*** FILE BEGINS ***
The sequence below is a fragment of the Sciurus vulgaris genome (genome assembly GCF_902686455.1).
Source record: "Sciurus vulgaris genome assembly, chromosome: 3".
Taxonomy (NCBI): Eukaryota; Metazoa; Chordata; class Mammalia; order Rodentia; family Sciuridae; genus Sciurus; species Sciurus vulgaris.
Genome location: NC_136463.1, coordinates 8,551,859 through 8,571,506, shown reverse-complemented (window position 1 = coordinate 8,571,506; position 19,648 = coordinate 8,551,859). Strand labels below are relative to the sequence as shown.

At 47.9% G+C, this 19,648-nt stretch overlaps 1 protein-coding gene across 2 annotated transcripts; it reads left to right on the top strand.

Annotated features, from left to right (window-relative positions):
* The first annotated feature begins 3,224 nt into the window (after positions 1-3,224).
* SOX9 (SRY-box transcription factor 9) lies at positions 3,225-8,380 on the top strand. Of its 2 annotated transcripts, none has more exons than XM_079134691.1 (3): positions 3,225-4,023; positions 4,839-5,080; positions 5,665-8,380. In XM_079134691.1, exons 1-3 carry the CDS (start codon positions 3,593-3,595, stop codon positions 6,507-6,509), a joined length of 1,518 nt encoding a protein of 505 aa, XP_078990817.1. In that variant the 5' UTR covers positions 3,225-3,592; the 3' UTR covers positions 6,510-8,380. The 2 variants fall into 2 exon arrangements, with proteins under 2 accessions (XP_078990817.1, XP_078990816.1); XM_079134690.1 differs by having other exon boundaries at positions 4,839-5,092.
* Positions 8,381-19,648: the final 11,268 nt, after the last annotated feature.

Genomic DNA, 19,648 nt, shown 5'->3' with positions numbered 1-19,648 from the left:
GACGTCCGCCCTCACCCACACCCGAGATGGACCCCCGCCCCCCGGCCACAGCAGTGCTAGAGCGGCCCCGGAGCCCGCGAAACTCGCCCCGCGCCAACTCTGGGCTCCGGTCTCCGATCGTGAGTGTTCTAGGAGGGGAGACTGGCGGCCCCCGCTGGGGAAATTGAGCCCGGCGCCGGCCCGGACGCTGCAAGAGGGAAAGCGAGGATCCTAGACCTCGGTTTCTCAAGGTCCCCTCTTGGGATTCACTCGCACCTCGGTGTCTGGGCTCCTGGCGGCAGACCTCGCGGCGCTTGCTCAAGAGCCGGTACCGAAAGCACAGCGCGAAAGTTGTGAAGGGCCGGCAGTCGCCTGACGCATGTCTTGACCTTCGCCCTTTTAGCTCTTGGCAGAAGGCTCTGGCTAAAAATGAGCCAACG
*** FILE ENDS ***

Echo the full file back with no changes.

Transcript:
The sequence below is a fragment of the Sciurus vulgaris genome (genome assembly GCF_902686455.1).
Source record: "Sciurus vulgaris genome assembly, chromosome: 3".
Taxonomy (NCBI): Eukaryota; Metazoa; Chordata; class Mammalia; order Rodentia; family Sciuridae; genus Sciurus; species Sciurus vulgaris.
Genome location: NC_136463.1, coordinates 8,551,859 through 8,571,506, shown reverse-complemented (window position 1 = coordinate 8,571,506; position 19,648 = coordinate 8,551,859). Strand labels below are relative to the sequence as shown.

At 47.9% G+C, this 19,648-nt stretch overlaps 1 protein-coding gene across 2 annotated transcripts; it reads left to right on the top strand.

Annotated features, from left to right (window-relative positions):
* The first annotated feature begins 3,224 nt into the window (after positions 1-3,224).
* SOX9 (SRY-box transcription factor 9) lies at positions 3,225-8,380 on the top strand. Of its 2 annotated transcripts, none has more exons than XM_079134691.1 (3): positions 3,225-4,023; positions 4,839-5,080; positions 5,665-8,380. In XM_079134691.1, exons 1-3 carry the CDS (start codon positions 3,593-3,595, stop codon positions 6,507-6,509), a joined length of 1,518 nt encoding a protein of 505 aa, XP_078990817.1. In that variant the 5' UTR covers positions 3,225-3,592; the 3' UTR covers positions 6,510-8,380. The 2 variants fall into 2 exon arrangements, with proteins under 2 accessions (XP_078990817.1, XP_078990816.1); XM_079134690.1 differs by having other exon boundaries at positions 4,839-5,092.
* Positions 8,381-19,648: the final 11,268 nt, after the last annotated feature.

Genomic DNA, 19,648 nt, shown 5'->3' with positions numbered 1-19,648 from the left:
GACGTCCGCCCTCACCCACACCCGAGATGGACCCCCGCCCCCCGGCCACAGCAGTGCTAGAGCGGCCCCGGAGCCCGCGAAACTCGCCCCGCGCCAACTCTGGGCTCCGGTCTCCGATCGTGAGTGTTCTAGGAGGGGAGACTGGCGGCCCCCGCTGGGGAAATTGAGCCCGGCGCCGGCCCGGACGCTGCAAGAGGGAAAGCGAGGATCCTAGACCTCGGTTTCTCAAGGTCCCCTCTTGGGATTCACTCGCACCTCGGTGTCTGGGCTCCTGGCGGCAGACCTCGCGGCGCTTGCTCAAGAGCCGGTACCGAAAGCACAGCGCGAAAGTTGTGAAGGGCCGGCAGTCGCCTGACGCATGTCTTGACCTTCGCCCTTTTAGCTCTTGGCAGAAGGCTCTGGCTAAAAATGAGCCAACG